What is anxiety?

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Everyone experiences anxiety. For most people, these feelings come and go once in a while. For some people, these feelings are more than just passing worries. Your anxiety may stick around and can get in the way of being present in your daily life. 

What are the symptoms of anxiety?

Anxiety symptoms can look different for each person.  When you feel anxious, your body revs up, scanning for possible danger and activates your fight or flight response.

Some common symptoms of anxiety include nervousness, restless or being tense. You might feel fear or dread. You might experience your heart racing, headaches, stomach upset and problems sleeping.

It can be hard to focus on anything other than what you're worried about. 

When to seek help with your anxiety? 

It’s not always easy to tell when anxiety is a serious issue.

If you feel like you’re worrying so much that it's become hard for you to control and is interfering with your personal and/or professional life, it might be a good time to learn some new ways of dealing with your worrying thoughts.

Cognitive Behavioral Therapy for Anxiety

Cognitive Behavioral Therapy (CBT) has been shown to effectively treat anxiety.  It gives you a new way of understanding and thinking about your problems.  

It’s exhausting to be thinking the worst might happen and trapped in your fears and doubts.

You can train your mind to think and respond differently than you have in the past. 

By transforming your patterns of negative thinking, you can improve the way you feel.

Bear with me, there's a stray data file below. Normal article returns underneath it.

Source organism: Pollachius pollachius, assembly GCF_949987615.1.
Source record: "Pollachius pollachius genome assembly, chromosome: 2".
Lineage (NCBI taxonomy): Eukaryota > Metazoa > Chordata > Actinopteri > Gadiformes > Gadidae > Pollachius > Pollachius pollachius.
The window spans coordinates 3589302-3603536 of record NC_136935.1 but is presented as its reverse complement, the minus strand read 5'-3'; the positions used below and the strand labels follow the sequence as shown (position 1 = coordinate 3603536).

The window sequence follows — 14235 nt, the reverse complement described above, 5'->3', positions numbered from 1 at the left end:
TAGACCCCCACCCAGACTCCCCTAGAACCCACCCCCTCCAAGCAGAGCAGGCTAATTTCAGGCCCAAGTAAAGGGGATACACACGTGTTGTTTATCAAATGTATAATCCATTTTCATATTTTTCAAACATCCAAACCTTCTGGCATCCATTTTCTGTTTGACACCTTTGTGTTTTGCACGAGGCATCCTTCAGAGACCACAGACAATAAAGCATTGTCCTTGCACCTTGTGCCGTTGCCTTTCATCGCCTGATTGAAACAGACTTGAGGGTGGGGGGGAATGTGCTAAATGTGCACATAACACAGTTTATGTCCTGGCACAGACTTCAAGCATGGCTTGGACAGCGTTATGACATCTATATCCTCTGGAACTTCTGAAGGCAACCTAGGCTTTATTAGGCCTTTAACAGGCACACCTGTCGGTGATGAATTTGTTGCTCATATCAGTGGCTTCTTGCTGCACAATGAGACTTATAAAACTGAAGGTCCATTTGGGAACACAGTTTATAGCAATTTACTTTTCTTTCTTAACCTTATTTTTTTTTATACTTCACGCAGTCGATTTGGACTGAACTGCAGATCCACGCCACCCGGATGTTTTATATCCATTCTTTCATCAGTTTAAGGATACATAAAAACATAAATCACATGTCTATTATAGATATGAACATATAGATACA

CBT aims to shift your outlook by focusing on thoughts and beliefs about yourself, others and the world that contribute to your emotional distress. 

Cognitive strategies are geared to transform anxious thoughts and negative self-talk into realistic and productive thoughts and beliefs. 

With practice, CBT can help you get to a point where you can do this on your own.

Mindfulness-Based Therapy for Anxiety

The anxious mind is always clouded by past painful experiences or negative predictions about what might go wrong.

Anxiety robs us of contentment and accepting  the present moment. 

It's important to have relaxation or "de-stress" strategies that are accessible whenever you need it.  

Actively practicing calm and peace slows things down and offers you a choice about how you want to respond to your worries.

The more your brain and body are relaxed, the easier you can access the tools and skills needed to transform anxious thinking.  As your peace and calm "muscles" become stronger, they tend to overtake the anxieties and fears you have. 

Mindfulness techniques not only help anxiety and stress, but actually change the structure and function of your brain to make it healthier.  

Regularly practicing mindfulness can rewire how your brain responds to stress and anxiety. 

You can learn to recognize and stop worrying about the future or ruminating about the past.

Instead of following a worrying thought down the black hole of worst possible negative outcomes, you can learn to recognize the pattern and let it go.

This trains your brain to be less anxious and improves your overall well-being.